... first of all I managed in last two sessions, starting at usual warm-up tempo so that I can get some comparison, 20 lengths in 20m pool - and then stopped, without being totally dead as before, just kinda tired :) and then short break, and I could carry on again.

...after the 400m warmup I tried as relaxed as possible --> 5 x 20m with open turns, 1:56 --> then same , cranked it up a bit and ended up with 1:48 (but was quite dead at the end) --> rest, 3rd 100m went back to 1:53 ...

:applaud:
This is great. Real progress, and now you have a starting point to gauge your progress on nx100.

philoswimmer
February 7th, 2012, 12:16 PM
Yes! So glad to hear that you've gotten over your hurdle! Well done.

haffathot
February 7th, 2012, 03:22 PM
I am glad to hear of your progress!

However, I thought I could add a few points:

(1) Exhalation Rate: I tell all my swimmers to think of your lung capacity as a gas tank. You want to refuel with air before you get to Empty, preferably when you are about 1/8th of a tank. You can, like with your gas pedal in a car, control the rate at which you use up your lung contents. You need to gauge your exhalation rate to reach that 1/8th of a tank right about when you plan on breathing. Thus, if you are breathing every three strokes, you should reach 1/8th tank right before you turn for air. If you are breathing every second stroke, you should reach 1/8th tank right before you turn for your breath on your second stroke. This keeps enough air in your lungs at all times to sustain your lungs, keeps you from triggering the breathing reflex feeling of urgency too soon, and allows for you to maximize your inhalation intake when you turn your head to breathe.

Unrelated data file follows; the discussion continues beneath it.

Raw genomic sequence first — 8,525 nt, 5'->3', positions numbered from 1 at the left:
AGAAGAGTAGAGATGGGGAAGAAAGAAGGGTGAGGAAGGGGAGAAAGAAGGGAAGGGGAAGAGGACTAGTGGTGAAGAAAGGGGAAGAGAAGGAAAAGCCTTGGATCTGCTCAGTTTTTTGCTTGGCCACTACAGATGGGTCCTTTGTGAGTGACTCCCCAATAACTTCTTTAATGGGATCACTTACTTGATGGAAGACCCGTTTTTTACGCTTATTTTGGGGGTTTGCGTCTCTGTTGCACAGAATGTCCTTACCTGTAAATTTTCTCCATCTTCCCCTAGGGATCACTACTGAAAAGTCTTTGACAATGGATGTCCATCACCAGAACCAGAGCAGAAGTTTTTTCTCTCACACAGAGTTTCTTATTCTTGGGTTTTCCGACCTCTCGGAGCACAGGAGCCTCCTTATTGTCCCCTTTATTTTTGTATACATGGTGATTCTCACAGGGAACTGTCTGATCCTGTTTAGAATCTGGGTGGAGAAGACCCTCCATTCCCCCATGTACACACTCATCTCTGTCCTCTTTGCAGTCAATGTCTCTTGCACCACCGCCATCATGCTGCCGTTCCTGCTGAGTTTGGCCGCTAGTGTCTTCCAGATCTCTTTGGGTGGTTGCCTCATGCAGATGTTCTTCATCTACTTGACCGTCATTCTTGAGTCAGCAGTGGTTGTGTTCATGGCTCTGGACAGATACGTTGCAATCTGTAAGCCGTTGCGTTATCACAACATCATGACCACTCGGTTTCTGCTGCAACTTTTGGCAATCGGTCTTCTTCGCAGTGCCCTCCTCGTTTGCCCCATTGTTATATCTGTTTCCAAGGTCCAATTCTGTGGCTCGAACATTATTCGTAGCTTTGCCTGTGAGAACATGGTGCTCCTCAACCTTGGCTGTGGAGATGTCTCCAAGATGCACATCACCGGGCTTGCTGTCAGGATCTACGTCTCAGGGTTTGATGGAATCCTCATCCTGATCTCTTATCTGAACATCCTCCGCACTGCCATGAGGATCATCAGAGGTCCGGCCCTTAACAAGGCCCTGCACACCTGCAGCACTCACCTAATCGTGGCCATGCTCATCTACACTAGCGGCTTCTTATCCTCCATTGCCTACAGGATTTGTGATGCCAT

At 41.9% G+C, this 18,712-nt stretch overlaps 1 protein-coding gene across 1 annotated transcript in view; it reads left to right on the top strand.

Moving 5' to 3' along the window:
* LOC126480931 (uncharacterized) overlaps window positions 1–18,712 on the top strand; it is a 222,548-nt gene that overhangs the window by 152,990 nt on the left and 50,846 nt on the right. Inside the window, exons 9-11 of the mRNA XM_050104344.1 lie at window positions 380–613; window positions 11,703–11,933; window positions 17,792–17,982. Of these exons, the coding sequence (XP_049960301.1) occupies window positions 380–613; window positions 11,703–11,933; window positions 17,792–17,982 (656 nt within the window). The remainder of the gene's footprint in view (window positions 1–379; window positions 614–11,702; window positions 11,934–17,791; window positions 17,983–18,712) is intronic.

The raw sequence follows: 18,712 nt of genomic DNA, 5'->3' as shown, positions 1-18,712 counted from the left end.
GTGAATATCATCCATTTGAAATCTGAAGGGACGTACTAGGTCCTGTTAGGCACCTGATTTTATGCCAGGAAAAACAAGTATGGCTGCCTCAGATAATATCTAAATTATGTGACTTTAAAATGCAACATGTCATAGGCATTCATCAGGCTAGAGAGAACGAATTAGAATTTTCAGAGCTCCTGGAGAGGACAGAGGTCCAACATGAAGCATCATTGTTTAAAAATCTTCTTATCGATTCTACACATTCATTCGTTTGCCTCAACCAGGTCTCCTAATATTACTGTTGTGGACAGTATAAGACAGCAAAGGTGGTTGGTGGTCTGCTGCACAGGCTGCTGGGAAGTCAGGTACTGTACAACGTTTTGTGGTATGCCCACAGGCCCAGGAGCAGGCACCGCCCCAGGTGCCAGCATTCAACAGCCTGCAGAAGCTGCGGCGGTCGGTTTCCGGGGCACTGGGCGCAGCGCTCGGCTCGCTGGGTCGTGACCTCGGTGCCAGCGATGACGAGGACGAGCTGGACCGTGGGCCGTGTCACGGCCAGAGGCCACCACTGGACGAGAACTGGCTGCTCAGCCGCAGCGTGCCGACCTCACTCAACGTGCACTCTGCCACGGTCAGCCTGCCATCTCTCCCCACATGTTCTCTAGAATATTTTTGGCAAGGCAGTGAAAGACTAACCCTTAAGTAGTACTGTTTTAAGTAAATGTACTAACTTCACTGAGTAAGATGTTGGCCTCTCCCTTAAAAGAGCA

(2) Blood Oxygen Levels: If you have not swam for a while, you may not yet have the blood oxygen levels necessary for short-course or long-course sets, or even for every third stroke breathing. A lot of one's initial progress in a swim practice, and almost all of one's progress in a swim meet race, is due to high blood oxygen levels built up over time. As mentioned above, even experienced long-distance swimmers will revert to breathing every other stroke at times, and this is because, eventually, they are relying on aerobic production, which is not nearly as comfortable a proposition as the anaerobic benefit you get from your high blood oxygen levels at the outset of the workout. The good news is that this can be built up over time, but only so long as you continue to push your body to build up those stores.